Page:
Anyone who’s genuinely interested to work in theatre, live events or festivals, whether as a producer or in technical roles or in project management.

3. Where will students be working?

The course is based in the Peacock Theatre at Salamanca Arts Centre, which a professionally operating theatre, so students will get to work on real shows with paying audiences doing front of house, backstage jobs and more. They will also interview for placements with organisations including Tasmanian Theatre Company, Second Echo Ensemble and Festival of Voices.

4. What will students get out of undertaking this training?

Opportunities to work on real shows almost immediately. They will have hands on experience producing events such as art exhibitions, theatre, dance, music and film. Marketing and publicity. Project management and planning. By the time students finish the course they’ll already have contacts, experience and an idea of how things work in the industry in Tasmania. (They will also be in great demand, I’m predicting!) And of course they also get a nationally recognised qualification (Cert IV).

5. What else can you tell us about the Peacock Theatre in 2016?

SPACE students will be running the box office, and there’s also a redesign of the foyer area in the works. It’s a big change for the way the theatre operates and will allow us to really make the most of it as a hub for creative activity.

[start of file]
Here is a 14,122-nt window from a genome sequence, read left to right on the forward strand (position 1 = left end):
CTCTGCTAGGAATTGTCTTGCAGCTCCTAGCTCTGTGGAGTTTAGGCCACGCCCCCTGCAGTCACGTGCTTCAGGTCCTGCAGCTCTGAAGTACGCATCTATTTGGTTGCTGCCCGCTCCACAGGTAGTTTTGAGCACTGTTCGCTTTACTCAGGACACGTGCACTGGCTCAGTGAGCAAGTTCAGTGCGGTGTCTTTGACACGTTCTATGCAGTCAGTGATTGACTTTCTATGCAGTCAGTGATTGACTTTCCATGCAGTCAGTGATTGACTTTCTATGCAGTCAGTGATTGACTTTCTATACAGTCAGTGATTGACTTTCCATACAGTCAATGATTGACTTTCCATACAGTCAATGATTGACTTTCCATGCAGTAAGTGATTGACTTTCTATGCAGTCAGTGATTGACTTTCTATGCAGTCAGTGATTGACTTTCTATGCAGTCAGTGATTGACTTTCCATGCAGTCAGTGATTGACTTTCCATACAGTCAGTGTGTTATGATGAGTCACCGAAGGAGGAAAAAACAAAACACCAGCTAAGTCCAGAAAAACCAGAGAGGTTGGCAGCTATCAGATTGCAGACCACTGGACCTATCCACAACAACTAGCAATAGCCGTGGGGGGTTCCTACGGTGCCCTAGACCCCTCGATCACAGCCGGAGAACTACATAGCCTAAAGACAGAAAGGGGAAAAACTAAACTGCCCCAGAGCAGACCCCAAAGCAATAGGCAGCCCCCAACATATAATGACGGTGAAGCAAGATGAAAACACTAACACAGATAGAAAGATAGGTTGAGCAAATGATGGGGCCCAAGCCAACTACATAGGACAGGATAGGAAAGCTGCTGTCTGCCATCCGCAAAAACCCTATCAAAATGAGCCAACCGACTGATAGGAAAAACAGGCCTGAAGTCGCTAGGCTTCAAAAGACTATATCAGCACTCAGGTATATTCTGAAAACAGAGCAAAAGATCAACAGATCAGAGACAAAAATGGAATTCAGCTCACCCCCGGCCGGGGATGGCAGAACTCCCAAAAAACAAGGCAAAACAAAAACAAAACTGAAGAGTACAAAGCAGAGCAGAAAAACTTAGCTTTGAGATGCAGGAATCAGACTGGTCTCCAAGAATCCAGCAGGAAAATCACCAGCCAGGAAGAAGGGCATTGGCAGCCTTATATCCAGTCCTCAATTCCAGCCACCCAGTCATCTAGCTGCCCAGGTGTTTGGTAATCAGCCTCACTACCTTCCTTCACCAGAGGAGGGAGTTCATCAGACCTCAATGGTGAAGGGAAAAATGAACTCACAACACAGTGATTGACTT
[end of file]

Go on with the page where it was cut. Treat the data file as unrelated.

More information about the SPACE program can be found here. 

You can reach Kelly via email if you have questions about  training at Salamanca Arts Centre and/or the benefits of SPACE to Peacock Theatre hirers.

A literary weekend ahead

TWRR-Fest_StateAd_1c1-1024x576The Tasmanian Writers and Readers Festival this weekend offers an impressive range of events. The full program and booking info is here on the Tasmanian Writers Centre’s website, but here are a few highlights across the three days…. Enjoy!

Friday 11 September

2pm – 3:30pm Meet in Hadley’s Foyer, Hadley’s Orient Hotel Take a guided walk through Salamanca and discover the colourful identities from the city’s colonial past, including convicts, whalers, jam makers, ship builders, just to name a few. $29

2pm – 4pm
Orient Bar, Hadley’s Orient Hotel. Helen Shield from 936 ABC Hobart brings her lively radio show to the Festival – and the Festival to the world. Your Afternoon is broadcasting from Hadley’s Hotel, choosing a selection of our writers to tell their stories. Come along and join the conversation. Free Event

Saturday 12 September


Posie Graeme-Evans and Ann Turner with Peter George
11.30am – 12.30pm
John Webb Room, Hadley’s Orient Hotel. Join writers Posie Graeme-Evans and Ann Turner as they discuss the art of writing for the screen and page. The storytelling landscape is evolving from the book to the screen, and the TV series is now more aligned with the novel as it gathers momentum and revolutionises how we tell stories. $15/20